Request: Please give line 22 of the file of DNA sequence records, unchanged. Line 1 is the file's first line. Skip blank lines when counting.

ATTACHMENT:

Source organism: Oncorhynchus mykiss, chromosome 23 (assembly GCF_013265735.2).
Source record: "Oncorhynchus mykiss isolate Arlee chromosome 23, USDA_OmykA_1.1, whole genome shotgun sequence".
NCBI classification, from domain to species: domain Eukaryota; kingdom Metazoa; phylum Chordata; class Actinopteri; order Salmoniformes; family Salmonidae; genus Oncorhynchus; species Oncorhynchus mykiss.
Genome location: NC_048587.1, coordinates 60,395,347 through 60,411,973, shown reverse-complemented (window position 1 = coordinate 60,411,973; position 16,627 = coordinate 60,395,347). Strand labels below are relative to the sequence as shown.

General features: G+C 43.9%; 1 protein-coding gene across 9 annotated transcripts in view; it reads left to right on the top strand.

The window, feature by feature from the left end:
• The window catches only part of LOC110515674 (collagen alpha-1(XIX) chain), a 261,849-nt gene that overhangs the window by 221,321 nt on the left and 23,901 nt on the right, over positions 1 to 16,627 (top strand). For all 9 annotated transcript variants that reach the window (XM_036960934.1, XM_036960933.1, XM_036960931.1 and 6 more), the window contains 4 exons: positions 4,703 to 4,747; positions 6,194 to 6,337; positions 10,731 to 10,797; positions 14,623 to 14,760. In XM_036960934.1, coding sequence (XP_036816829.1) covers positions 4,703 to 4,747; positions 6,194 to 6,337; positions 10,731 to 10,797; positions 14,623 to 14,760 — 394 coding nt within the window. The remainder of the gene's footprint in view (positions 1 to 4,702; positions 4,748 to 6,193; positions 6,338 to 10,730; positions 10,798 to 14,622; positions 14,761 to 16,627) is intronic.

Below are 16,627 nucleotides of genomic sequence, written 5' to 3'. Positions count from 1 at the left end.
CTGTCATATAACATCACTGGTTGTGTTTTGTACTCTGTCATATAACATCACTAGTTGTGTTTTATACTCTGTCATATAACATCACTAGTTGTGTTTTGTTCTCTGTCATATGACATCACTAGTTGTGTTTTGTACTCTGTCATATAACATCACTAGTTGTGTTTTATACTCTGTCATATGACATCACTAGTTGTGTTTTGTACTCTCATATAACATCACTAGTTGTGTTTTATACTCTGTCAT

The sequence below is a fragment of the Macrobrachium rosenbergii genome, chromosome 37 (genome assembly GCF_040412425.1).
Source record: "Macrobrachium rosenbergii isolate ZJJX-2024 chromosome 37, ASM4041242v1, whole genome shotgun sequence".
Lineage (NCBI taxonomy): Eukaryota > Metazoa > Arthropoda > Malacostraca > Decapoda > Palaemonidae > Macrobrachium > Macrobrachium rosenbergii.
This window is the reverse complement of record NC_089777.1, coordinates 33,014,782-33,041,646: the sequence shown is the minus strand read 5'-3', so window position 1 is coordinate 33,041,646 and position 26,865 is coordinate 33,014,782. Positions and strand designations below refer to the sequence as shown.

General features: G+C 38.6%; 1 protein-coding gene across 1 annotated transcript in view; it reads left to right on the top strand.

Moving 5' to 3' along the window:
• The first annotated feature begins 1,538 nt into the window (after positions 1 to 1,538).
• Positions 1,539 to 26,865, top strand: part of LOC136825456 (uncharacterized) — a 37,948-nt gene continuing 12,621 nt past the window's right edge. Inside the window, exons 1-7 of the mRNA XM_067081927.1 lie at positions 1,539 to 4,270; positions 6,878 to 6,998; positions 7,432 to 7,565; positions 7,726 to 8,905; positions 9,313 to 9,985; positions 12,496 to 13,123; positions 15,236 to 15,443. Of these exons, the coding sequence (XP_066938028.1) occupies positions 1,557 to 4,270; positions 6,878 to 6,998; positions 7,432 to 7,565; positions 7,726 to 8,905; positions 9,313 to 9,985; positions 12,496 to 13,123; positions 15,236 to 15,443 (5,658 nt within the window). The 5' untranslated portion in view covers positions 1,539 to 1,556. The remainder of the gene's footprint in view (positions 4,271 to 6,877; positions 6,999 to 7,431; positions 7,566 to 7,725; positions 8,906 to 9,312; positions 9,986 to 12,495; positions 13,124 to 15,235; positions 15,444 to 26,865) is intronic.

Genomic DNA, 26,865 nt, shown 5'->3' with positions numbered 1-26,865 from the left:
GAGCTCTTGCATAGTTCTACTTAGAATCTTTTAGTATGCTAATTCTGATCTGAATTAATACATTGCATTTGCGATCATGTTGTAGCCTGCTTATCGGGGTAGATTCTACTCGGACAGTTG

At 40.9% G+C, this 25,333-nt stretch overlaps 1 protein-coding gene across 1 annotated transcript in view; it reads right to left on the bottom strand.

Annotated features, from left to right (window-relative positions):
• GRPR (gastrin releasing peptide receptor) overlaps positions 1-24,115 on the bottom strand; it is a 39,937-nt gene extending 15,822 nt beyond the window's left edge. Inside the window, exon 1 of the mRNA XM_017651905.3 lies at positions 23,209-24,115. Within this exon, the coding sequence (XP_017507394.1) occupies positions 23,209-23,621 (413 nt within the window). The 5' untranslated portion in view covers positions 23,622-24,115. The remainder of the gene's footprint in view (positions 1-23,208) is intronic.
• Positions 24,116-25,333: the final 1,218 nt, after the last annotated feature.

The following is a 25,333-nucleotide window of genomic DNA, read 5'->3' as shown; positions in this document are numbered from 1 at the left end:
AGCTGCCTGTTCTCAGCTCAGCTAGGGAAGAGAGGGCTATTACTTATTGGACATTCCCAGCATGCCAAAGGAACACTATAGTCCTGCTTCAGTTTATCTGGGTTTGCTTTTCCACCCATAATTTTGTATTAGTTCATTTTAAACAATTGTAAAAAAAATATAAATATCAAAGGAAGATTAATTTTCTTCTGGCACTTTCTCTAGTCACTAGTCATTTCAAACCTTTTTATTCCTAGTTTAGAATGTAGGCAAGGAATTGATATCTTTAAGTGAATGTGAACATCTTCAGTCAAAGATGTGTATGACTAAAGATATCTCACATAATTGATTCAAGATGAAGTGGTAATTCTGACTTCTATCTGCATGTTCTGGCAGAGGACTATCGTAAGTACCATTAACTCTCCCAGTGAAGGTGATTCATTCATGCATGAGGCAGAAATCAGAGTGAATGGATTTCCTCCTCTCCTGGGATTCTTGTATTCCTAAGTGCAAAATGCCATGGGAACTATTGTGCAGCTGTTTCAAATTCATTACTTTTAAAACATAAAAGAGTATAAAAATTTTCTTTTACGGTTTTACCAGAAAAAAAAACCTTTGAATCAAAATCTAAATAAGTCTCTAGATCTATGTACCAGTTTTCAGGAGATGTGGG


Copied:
• GRPR (gastrin releasing peptide receptor) overlaps positions 1-24,115 on the bottom strand; it is a 39,937-nt gene extending 15,822 nt beyond the window's left edge. Inside the window, exon 1 of the mRNA XM_017651905.3 lies at positions 23,209-24,115. Within this exon, the coding sequence (XP_017507394.1) occupies positions 23,209-23,621 (413 nt within the window). The 5' untranslated portion in view covers positions 23,622-24,115. The remainder of the gene's footprint in view (positions 1-23,208) is intronic.